Program

Aug 08, 2011

OVERVIEW

Success in Stages: Build Respect, Stop Bullying is a brief interactive computer program designed to prevent and stop bullying in schools. Students complete three sessions of the program and receive individualized feedback about their bullying behaviors. An experimental evaluation of the program found that, about one month after the intervention, middle and high schools that received the intervention had significantly fewer students participating in bullying behaviors and a higher proportion of students who no longer reported being a bully, a victim, or a bystander than schools that did not receive the intervention.

DESCRIPTION OF PROGRAM

Target population: Middle and high school students

Success in Stages: Build Respect, Stop Bullying is an interactive computer program designed to stop and prevent bullying in schools. Students complete three half-hour sessions of the program, which includes text, pictures, and short movies. The program assesses students’ current bullying behaviors and roles and provides individualized feedback to help students change their bullying participation. The program provides normative feedback, comparing the individual’s bullying habits to peers who are more successful in altering their habits, and individual feedback, describing how the individual has progressed since his or her last session.

EVALUATION(S) OF PROGRAM

Evers, K. E., Prochaska, J. O., Van Marter, D. F., Johnson, J. L., & Prochaska, J. M.  (2007). Transtheortical-based bullying prevention effectiveness trials in middle schools and high schools. Educational Research, 49(4), 397-414.

Evaluated population: Students from 12 middles schools and 13 high schools participated in the evaluation. There were 2839 students in the middle school intent-to-treat sample and 2713 students in the high-school intent-to-treat sample.

Approach: Schools were matched on three variables (type of community, region of country, and percentage of students eligible for free lunches) and randomly assigned to a control group or one of two intervention groups. The two intervention groups were equivalent, except that one group did not receive a pretest. This design was used to control for any pretest effects.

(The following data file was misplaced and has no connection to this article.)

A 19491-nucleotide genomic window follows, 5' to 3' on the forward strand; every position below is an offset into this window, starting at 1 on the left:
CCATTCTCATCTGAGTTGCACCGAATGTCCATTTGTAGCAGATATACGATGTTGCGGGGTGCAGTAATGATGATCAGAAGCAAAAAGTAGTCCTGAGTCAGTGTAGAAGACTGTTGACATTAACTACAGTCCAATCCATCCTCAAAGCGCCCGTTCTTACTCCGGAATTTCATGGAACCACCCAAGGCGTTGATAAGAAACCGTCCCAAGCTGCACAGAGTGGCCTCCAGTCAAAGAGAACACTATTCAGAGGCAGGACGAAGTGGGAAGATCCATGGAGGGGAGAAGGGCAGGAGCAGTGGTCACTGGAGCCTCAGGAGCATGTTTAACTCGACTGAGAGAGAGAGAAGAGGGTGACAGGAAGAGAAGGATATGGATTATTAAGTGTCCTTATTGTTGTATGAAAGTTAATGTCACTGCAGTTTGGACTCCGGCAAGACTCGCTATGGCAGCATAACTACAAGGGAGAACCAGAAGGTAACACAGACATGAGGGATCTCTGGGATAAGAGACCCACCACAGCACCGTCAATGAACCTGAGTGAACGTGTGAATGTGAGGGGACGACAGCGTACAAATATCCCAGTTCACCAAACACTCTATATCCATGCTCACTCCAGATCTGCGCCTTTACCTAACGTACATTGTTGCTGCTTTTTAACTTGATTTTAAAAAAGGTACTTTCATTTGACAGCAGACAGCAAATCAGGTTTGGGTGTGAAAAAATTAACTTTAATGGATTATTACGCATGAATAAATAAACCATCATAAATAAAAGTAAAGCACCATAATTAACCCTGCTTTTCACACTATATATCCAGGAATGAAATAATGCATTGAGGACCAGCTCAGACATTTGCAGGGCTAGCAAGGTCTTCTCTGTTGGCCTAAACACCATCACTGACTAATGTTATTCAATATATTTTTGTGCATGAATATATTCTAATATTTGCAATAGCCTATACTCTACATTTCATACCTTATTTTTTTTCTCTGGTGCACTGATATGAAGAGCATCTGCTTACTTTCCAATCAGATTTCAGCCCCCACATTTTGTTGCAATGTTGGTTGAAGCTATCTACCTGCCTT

All consenting students in the intervention group schools completed the Build Respect, Stop Bullying program. On average, students completed the three sessions over a two-month period. Teachers in the intervention schools received a staff guide and had access to a website that allowed them to download worksheets for classroom use, if they chose too.

Students were assessed on three bullying roles (bully, victim, and passive bystander) and on their intentions to change their roles. The assessments were completed on the computer at pretest (for two of the groups) and posttest (for all three groups).

Results: This study experienced high attrition; though a precise estimate is not provided, it appears that half of the students could not or did not provide follow-up data. The last data point available was used in the intent-to-treat analyses.

Intervention schools had significantly fewer students participating in bullying behaviors and a higher proportion of students who no longer reported being a bully, a victim, or a bystander at posttest than control schools. These impacts were found for both middle and high schools.

SOURCES FOR MORE INFORMATION

References:

Evers, K. E., Prochaska, J. O., Van Marter, D. F., Johnson, J. L., & Prochaska, J. M.  (2007). Transtheortical-based bullying prevention effectiveness trials in middle schools and high schools. Educational Research, 49(4), 397-414.

KEYWORDS: Adolescents (12-16), Youth (16+), Middle School, High School, Males and Females (co-ed), White/Caucasian, Hispanic/Latino, Black/African American, Asian, School-based, Computer-based, Aggression/Bullying

Program information last updated 8/8/2011.